In June 2002 Ian Ashbee, Cambridge United’s auxiliary left back and midfielder, had a choice between a transfer to Hull City or Barnet. Obviously he chose the former – and there is not a soul on this earth that could have predicted the next nine seasons of heroism, crashing lows, incredible highs and record breaking achievements. Ashbee’s career was defined by his relationships with City’s managers. He was signed by Jan Molby, whose tenure at City ended almost as soon as it started. But Molby had spotted Ashbee’s midfield capabilities during the short period he led the Tigers. In October 2002 City appointed Peter Taylor as manager, a move that transformed Ian Ashbee just as much as it transformed Hull City – in fact, these are two ways of describing the same thing, such was Ash’s influence over the next four seasons. Taylor built a talented fourth tier side around Ashbee’s clenched-fisted leadership and captaincy, and in 2003/04 the Tigers powered their way to promotion. Ashbee’s role was significant, but it was often the goalscoring exploits of Burgess, Allsopp and Elliott that were pivotal to City’s rise up the table. Yet when the season drew to a close and City struggled to find the final win that would confirm promotion, it was Ian Ashbee that stepped forward and curled a delightful twenty yard shot into the top corner of Yeovil Town’s net, unleashing a burst of Tiger Mayhem that would propel the club to unknown heights over the next five years. 2004/05 saw City sweep through the third tier with Stuart Elliott’s goals to the fore. Taylor signed more midfielders but they failed to dislodge Ashbee – a pattern that persisted for several years. In 2005/06 Ashbee suffered his first low, a degenerative bone disease causing him to miss almost the entire season. The gruesome prospect of having holes drilled into his femur to aid regrowth was borne by Ash and he returned to the first team fold in 2006 as captain of a second tier side.
Time to reset. Taylor helmed City to safety in an unspectacular season, then left the club to be replaced by Phil Parkinson. That didn’t last long, and when Phil Brown took over the manager’s seat at City it was Ashbee that was again turned to, to be the club’s talisman. Investment in the prosaic skills of Jay-Jay Okocha, Ray Parlour and tyro striker Fraizer Campbell was clearly pivotal as Brown’s Tigers, relegation survivors in his first season, were turned into play-off candidates. But it was the organisational high standards and constant cajoling of Ian Ashbee that was the bedrock of a third promotion push. Ash again contributed a vital goal towards the end of the season – a winner at home to Crystal Palace that sealed a play-off berth – then stepped back and allowed hometown boys Barmby and Windass to score the goals that secured play-off victory and the long-awaited elevation of Hull City to the top flight.
The records soon fell. Ashbee was one of four City players to play in all four senior divisions for the club – but only Ash had captained the side at all four tiers. And in March 2009 he became the only player to have scored for City in all four tiers. These were remarkable achievements. But then came the second dip – a nasty cruciate ligament injury sustained in May 2009 against Aston Villa meant Ashbee missed an entire season. When he returned, City were relegated back to the Championship and Ashbee was shorn of his swaggering influence. After half a seaon back in the first team Ashbee was moved on to Preston, reunited with his former City gaffer Phil Brown.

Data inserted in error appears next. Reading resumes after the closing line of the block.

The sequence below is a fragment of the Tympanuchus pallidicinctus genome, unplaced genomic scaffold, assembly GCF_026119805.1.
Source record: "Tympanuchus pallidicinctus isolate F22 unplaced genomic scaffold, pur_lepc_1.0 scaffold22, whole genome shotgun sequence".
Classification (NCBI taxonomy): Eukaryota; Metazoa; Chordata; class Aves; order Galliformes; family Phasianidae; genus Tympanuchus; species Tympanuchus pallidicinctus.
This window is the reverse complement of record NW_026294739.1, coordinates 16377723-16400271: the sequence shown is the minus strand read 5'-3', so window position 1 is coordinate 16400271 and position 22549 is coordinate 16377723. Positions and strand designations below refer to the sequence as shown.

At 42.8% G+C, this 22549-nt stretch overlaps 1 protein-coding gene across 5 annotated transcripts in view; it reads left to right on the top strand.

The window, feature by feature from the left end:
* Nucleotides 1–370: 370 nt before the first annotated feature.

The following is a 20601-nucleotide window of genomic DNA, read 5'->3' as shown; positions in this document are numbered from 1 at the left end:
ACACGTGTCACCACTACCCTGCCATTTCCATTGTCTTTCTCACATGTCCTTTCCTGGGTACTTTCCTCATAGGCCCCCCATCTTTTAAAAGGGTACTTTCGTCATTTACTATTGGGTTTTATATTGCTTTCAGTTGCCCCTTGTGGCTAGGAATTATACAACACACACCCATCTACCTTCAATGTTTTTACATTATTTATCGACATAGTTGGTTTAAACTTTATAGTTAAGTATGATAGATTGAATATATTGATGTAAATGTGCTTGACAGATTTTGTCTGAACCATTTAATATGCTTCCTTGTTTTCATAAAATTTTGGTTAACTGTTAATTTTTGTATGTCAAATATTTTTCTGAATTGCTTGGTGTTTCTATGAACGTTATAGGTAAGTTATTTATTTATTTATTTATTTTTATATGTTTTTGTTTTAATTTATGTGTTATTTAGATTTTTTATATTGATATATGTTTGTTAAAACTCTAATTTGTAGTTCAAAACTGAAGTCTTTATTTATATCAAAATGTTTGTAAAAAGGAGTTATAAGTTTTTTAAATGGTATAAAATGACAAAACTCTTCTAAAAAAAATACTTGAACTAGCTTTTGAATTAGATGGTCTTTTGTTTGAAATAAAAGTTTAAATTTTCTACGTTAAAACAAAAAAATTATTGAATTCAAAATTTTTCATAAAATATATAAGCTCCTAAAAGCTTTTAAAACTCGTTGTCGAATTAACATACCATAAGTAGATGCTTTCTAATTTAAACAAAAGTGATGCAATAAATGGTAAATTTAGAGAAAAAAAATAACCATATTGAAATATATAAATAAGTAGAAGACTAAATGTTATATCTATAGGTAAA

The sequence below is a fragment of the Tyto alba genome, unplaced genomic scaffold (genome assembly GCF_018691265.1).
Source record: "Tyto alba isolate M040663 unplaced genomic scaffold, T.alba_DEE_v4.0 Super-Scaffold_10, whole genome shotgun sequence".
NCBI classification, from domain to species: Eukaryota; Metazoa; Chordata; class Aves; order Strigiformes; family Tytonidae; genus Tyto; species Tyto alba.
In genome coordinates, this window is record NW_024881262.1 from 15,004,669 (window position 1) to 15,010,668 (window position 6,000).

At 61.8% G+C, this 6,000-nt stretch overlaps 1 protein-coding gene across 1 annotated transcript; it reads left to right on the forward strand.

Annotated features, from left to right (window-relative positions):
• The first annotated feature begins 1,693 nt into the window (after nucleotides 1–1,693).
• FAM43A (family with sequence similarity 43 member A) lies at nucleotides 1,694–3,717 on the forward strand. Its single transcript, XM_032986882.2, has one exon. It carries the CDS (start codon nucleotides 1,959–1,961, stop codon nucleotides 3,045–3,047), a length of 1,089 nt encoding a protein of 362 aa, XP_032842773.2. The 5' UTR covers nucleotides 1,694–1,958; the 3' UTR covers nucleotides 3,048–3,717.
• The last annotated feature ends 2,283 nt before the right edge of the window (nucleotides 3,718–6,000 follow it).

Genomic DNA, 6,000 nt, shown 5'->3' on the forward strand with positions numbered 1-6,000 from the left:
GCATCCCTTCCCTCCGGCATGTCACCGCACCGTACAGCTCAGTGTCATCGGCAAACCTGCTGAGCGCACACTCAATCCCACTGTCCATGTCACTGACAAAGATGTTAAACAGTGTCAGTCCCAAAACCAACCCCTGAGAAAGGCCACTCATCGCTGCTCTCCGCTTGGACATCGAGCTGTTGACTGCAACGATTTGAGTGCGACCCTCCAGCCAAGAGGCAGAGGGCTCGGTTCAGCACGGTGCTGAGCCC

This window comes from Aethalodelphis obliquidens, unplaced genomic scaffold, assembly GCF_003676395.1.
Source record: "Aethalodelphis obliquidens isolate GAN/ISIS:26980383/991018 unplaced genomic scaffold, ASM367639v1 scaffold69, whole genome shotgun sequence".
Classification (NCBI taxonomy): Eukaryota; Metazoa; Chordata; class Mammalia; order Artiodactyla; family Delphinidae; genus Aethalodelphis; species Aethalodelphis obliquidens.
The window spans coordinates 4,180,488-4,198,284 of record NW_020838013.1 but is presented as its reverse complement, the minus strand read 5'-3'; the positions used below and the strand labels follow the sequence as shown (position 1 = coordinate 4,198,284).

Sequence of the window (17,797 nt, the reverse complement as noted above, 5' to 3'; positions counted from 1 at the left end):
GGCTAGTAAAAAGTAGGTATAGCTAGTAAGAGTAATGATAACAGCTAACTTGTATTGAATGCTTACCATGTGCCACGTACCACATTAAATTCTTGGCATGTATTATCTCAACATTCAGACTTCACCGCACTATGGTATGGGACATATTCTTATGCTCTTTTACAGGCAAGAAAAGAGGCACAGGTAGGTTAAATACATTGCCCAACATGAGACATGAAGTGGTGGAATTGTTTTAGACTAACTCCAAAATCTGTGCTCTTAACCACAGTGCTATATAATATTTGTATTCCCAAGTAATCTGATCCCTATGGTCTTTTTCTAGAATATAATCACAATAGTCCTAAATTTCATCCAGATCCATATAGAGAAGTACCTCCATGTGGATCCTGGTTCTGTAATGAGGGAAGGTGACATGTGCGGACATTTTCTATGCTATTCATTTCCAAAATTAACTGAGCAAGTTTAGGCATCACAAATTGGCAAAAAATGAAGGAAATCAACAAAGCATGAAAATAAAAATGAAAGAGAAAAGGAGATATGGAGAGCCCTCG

This was an inauspicious end to a stellar nine year career. Ian Ashbee was not the best footballer to ever pull on the black and amber for Hull City. But he almost unarguably was the most influential. What a man!
Ian Ashbee was born in Birmingham but signed his first professional contract at Derby County in 1994. He made one appearance for the Rams but did not establish any foothold in the first team, and after a loan spell in Iceland Ash signed for Cambridge United in 1996. In six seasons Ashbee played in over 200 matches for the U’s, often showing his versatility by playing a number of positions.
Ashbee signed for Preston North End in January 2011 but his contract was terminated a year later as the injuries finally caught up with him and he retired from playing. Ashbee remained living in the Hull area for many years after his retirement, selling posh wrist-watches, getting involved in the local non-league football scene and supporting the No to Hull Tigers campaign in 2013.
Date/Place of Birth: 6 September 1976, Birmingham
Hull City First Game: 10 August 2002, Southend United H (League Division Three), 25 years, 338 days old
Hull City Final Game: 22 January 2011, Reading A (Championship), 34 years, 138 days old
Derby County (1994-1996), Ibrottafelag Reykjavikur (1996, loan), Cambridge United (1996-2002), Hull City (2002-2011), Preston North End (2011-2012)
Hull City Record
Career: 264 apps, 12 goalsIan Ashbee
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